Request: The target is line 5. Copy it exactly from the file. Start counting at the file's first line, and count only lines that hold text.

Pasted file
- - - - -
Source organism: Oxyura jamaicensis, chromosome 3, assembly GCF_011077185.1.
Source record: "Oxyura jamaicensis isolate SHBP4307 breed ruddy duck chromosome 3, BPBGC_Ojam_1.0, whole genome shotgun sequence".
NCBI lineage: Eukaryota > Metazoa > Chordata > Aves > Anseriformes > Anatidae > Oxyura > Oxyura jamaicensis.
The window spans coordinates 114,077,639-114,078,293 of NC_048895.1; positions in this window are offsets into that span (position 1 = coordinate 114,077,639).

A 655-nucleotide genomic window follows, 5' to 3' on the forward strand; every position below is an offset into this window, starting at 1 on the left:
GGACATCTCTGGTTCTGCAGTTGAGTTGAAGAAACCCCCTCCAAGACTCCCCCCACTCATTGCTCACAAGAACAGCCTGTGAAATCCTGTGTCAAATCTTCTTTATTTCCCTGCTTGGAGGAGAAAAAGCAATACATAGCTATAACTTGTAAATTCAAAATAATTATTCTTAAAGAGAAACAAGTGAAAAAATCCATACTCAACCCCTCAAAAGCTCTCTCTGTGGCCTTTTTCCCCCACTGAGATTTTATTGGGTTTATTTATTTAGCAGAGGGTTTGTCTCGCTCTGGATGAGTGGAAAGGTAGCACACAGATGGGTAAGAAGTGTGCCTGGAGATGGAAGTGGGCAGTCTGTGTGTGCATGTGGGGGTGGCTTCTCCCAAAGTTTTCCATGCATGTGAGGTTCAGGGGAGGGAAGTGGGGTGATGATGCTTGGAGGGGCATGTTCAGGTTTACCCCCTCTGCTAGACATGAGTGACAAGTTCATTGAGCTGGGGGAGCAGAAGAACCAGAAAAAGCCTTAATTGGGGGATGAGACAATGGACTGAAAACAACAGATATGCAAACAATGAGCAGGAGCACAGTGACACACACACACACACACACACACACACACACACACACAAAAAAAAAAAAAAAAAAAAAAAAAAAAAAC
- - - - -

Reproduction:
A 655-nucleotide genomic window follows, 5' to 3' on the forward strand; every position below is an offset into this window, starting at 1 on the left: